19. Hypocalcemia • Citrate is used as an anticoagulant in all blood products • Citrate binds ionized calcium and inhibits calcium-dependent coagulation • Higher concentrations in FFP and Plts • Usually inconsequential due to rapid hepatic metabolism • May become significant with poor circulation and/or large amounts

  20. Hypocalcemia • Tetany • QT prolongation • Decreased myocardial contractility • Hypotension • Exacerbation of concomitant hyperkalemia • Coagulopathy (occurs at very low [Ca2+])

  21. Hypocalcemia • Treatment • Correct shock • Decrease rate of blood product infusion • IV CaCl2 1g slowly

  22. Acidosis • In hemorrhagic shock metabolic acidosis results from poor perfusion and subsequent lactate production • Stored pRBC’s pH 6.87at 21d • Metabolism of exogenous acid may be decreased due to poor circulation or rapid/large amount

  23. Acidosis • Causes other electrolyte disturbances (hyper K+) • Independent risk factor for coagulopathy • Activity of factor VIIa decreases by 90% when pH drops from 7.4 to 7.0

  24. Acidosis • Treatment • Correction of volume status and restoration of tissue perfusion • Use fresh blood products if possible • Addition of HCO3- is ineffective

  25. pH 6.87 [K+] 32 mEq/L 4°C citrate Stored blood products

  26. Coagulopathy • Clinically • Oozing from IV sites, wounds and uninjured mucosa • Lab values can correlate poorly with coagulopathy • PT abnormal in 97% • aPTT abnormal in 70%

  27. Coagulopathy • Often present on admission esp. with CNS and penetrating trauma • Correlated with increased mortality • Often leads to further bleeding and ongoing need for volume resuscitation • Leads to further worsening of physiologic derrangments

  28. Bloody vicious cycle

  29. Normal clotting Tissue injury Exposure of tissue factor Activation of clotting cascade Local coagulation at wound

  30. Consumptive and Intravascular Coagulation Massive soft tissue damage, long bone fractures, CNS injury Systemic release of thromboplastin Systemic endothelial damage Widespread intravascular coagulation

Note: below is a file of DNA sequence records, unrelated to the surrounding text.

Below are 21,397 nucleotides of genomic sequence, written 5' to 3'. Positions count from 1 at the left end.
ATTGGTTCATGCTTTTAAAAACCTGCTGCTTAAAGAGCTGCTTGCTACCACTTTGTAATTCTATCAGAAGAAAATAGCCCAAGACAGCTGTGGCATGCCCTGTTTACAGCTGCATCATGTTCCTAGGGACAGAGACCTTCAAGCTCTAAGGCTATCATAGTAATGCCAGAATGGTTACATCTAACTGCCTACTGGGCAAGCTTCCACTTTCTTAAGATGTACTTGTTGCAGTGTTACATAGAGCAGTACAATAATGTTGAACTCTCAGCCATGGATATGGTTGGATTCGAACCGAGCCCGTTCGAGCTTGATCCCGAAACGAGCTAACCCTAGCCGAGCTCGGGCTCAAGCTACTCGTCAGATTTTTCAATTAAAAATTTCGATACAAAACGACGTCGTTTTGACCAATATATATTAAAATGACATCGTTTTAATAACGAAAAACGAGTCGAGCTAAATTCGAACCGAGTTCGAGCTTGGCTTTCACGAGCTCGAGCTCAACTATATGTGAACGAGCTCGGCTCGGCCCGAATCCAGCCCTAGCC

31. Dilutional Coagulopathy • Results from loss of whole blood and replacement of factor and platelet-poor fluids • ATLS 3:1 replacement of blood loss with crystalloid • Also in shock, fluid shifts from the extracellular to vascular space, worsening hemodilution

  32. Dilutional Coagulopathy • First described in 1954 • Commonly occurred in those receiving >10U of stored whole blood (up to 78%) • Related to stored platelet dysfunction and factor V and VIII deficiency • 1970’s: modified whole blood • Platelets removed • Thromobcytopenia related coagulopathy

  33. Dilutional Coagulopathy • 1980’s: fractionated component transfusion • Implemented to reduce infectious disease transmission and conserve scarce blood products • Diluted coagulation factors • Transfusion of components based on lab parameters (hgb>70, plt >30, INR>1.5)

  34. Dilutional Coagulopathy • Traditionally FFP transfusion started after 1 blood volume and/or INR>1.5 • Recommendations based on mathematical models in elective surgical patients • Drawbacks to previous recommendations • Mathematical models invalid in trauma pts • Relied on lab studies • Difficult to use clinically • Inadequate response

  35. FFP • One unit contains: • 0.5g fibrinogen • All other coagulation factors in physiologic concentrations • Will raise factors by 3–5% • Contains the most citrate of all blood products

  36. Slow paradigm shift to factor replacement before the development of coagulopathy • Now trending to replacement of RBC:plasma:platelets at 1:1:1 ratios

  37. Bloody vicious cycle

  38. Massive Transfusion Protocol • Implemented in June 2008 as a pilot • Developed by Trauma Services in conjunction with ER, ICU, OR, Transfusion Medicine and Canadian Blood services